In 1991, a professional diver named Henri Cosquer discovered a wealth of prehistoric art in a cave near Marseilles, France. The opening to the cave, once several miles inland from the Mediterranean, became submerged when the sea began to rise at the end of the last ice age, about 12,000 years ago. Since that time, no human had entered this deep cavern or seen the paintings and engravings of animals, human hands, and signs that cover the walls and ceilings until Cosquer swam cautiously up the flooded entrnace passage.
News of Cosquer's extraordinary find flashed around the world. The French Ministry of Culture immediately sent two eminent archaeologists, Jean Clottes and Jean Courtin, to study the cave. Assisted by teams of specialists, they carried out two diving missions to the site, in 1991 and 1992. This book describes what they found and provides the first complete photographic documentation of this incredible site, one of the most decorated caves of Europe.
The explorers discovered not only the engravings and paintings in amazingly fresh earth colors, but also traces of the ancient humans who made the images. These included logs burned to illuminate the cave while the artists worked, flint blades--perhaps the very tools used to draw on the soft limestone walls--and, on nearly every surface, thousands of the grooves archaeologists call "finger tracings." Among the earliest work done in the Cosquer cave, these doodle-like marks were probably intended to announce the presence of humans in the cave and establish their possession of it.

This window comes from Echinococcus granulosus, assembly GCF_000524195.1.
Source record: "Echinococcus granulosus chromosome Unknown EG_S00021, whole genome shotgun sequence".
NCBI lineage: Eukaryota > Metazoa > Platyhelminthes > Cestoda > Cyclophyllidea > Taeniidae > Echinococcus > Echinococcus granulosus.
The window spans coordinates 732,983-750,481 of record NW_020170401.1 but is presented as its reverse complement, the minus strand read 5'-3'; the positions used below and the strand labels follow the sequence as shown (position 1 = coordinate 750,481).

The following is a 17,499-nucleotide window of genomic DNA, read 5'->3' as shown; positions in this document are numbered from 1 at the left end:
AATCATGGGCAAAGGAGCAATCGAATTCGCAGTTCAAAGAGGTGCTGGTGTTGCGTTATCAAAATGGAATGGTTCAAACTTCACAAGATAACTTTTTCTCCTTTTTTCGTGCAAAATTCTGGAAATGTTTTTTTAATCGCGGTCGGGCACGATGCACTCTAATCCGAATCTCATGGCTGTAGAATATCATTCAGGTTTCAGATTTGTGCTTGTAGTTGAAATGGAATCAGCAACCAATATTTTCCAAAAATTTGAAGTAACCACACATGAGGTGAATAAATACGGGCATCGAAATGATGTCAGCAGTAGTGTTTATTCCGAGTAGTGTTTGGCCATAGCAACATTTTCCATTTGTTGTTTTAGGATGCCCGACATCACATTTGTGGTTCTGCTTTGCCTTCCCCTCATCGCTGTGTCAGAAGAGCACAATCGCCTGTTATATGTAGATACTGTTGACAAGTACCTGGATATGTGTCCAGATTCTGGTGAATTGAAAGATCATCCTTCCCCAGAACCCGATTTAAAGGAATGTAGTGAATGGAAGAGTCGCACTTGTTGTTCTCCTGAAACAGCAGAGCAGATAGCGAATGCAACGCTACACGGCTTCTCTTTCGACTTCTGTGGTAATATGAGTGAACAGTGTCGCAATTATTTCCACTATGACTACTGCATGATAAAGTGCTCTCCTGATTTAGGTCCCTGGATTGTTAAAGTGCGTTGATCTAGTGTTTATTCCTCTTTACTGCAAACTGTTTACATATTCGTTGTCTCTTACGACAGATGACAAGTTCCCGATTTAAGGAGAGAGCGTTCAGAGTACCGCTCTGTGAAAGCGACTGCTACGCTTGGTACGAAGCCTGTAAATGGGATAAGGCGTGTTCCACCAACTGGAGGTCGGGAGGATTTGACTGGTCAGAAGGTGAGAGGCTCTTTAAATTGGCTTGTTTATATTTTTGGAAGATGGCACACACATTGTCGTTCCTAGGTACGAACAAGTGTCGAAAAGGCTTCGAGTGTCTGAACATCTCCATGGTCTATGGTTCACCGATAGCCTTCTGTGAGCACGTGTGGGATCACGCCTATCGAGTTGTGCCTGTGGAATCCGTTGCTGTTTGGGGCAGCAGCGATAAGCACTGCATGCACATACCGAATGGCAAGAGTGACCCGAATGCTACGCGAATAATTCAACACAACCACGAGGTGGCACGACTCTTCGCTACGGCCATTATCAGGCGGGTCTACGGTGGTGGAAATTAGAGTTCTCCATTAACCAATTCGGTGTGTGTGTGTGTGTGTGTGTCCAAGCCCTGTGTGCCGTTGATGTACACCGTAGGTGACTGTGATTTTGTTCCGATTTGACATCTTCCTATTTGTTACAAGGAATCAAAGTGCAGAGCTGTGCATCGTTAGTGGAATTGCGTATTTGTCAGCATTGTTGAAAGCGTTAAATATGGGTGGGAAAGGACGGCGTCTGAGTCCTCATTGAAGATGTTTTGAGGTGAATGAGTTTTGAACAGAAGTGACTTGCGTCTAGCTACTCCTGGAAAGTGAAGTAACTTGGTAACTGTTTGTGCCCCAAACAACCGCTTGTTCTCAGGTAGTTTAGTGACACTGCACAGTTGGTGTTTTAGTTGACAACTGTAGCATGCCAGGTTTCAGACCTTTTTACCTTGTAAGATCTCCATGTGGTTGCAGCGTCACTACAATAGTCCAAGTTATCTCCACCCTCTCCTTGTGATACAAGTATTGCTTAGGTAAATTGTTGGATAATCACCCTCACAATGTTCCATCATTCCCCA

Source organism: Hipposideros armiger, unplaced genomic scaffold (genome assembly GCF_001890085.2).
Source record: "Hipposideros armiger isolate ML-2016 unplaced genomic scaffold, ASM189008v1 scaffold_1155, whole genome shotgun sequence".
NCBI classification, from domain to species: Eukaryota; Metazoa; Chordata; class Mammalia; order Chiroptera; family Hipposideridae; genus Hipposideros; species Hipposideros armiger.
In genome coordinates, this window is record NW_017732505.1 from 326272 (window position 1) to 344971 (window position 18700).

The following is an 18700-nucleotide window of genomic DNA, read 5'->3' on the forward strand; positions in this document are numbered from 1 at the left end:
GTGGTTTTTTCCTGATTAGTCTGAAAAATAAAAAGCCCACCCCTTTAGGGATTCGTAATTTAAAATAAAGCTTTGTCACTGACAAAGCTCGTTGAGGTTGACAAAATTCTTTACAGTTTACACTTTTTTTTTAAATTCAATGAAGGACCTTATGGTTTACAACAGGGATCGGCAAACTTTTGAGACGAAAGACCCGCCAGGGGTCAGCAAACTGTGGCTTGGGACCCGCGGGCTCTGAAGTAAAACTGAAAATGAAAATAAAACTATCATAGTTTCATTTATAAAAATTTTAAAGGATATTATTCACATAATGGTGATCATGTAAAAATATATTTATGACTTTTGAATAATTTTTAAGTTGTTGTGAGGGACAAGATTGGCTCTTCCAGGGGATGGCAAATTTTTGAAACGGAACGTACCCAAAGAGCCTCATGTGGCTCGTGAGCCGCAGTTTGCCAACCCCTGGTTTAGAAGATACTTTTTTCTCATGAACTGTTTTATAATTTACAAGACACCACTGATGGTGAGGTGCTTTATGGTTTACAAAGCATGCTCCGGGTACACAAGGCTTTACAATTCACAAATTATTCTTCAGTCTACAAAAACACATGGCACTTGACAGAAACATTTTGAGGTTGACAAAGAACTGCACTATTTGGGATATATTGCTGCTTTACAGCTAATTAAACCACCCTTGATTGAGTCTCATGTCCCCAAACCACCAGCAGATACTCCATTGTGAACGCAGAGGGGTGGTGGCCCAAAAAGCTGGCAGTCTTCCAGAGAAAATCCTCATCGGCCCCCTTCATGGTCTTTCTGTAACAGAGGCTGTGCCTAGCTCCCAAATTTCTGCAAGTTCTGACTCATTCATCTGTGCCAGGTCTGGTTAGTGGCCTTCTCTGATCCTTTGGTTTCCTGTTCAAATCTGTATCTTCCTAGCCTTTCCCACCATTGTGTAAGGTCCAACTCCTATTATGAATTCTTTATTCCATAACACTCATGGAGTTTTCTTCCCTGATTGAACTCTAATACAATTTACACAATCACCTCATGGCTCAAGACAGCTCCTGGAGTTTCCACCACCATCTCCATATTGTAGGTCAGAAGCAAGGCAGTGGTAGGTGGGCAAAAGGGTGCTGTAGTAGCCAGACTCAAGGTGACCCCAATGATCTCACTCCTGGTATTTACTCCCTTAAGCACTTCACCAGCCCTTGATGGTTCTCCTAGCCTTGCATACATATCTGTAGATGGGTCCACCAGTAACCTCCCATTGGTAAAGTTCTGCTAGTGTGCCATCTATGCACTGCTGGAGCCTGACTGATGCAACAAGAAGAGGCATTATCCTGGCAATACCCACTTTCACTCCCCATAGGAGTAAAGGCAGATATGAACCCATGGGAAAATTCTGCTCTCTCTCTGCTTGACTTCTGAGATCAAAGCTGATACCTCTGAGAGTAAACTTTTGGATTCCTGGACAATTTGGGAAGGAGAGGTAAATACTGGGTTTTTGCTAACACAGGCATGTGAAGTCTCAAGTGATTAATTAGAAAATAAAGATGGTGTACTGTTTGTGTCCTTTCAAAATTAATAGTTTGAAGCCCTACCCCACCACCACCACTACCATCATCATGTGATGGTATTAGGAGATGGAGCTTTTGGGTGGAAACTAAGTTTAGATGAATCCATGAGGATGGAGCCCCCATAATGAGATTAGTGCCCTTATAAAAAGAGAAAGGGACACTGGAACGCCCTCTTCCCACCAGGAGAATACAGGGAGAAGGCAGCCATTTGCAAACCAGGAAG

Because charcoal and charcoal pigment were found in such abundance at the site, and because the archaeological context was undisturbed, Cosquer is now one of the most thoroughly and firmly dated Paleolithic caves in the world. Thanks to a series of twelve radiocarbon dates, we know that the images at Cosquer were made during two different eras. The stenciled hands are extremely ancient, created about 27,000 years ago. The land animals -- cold-loving plains horses, ibex, chamois, aurochs, and the huge ice-age deer called megaloceros -- are some 18,500 years old. There are also marine animals, very unusual subjects in Paleolithic art: they include seals, great auks (penguin-like birds that are now extinct), and mysterious images that may represent fish and jellyfish.
Throughout this fascinating book, which includes notes, a full bibliography, and a glossary of 125 key terms, the Cosquer cave is discussed in relation to other prehistoric decorated caves in Europe. The authors judiciously speculate on the meaning of the ancient images and what they can tell us not only about the lost world of our remote ancestors but about the origins of mythmaking, symboling, and artmaking -- in other words, of being truly human.
About the authors: Formerly in charge of prehistoric antiquities in the Midi-Pyrenees region of France, Jean Clottes is General Conservator of the National Heritage and Scientific Advisor on Prehistoric Art to the French Ministry of Culture and the French Community. He is the president of the International Committee on Monuments and Sites (ICOMOS). Currently the Director of Research ofr the National Center for Scientific Research (CNRS), Jean Courtin was previously in charge of antiquities in the Provence region of France and co-director of the Department of Underwater Archaeological Research (DRASM).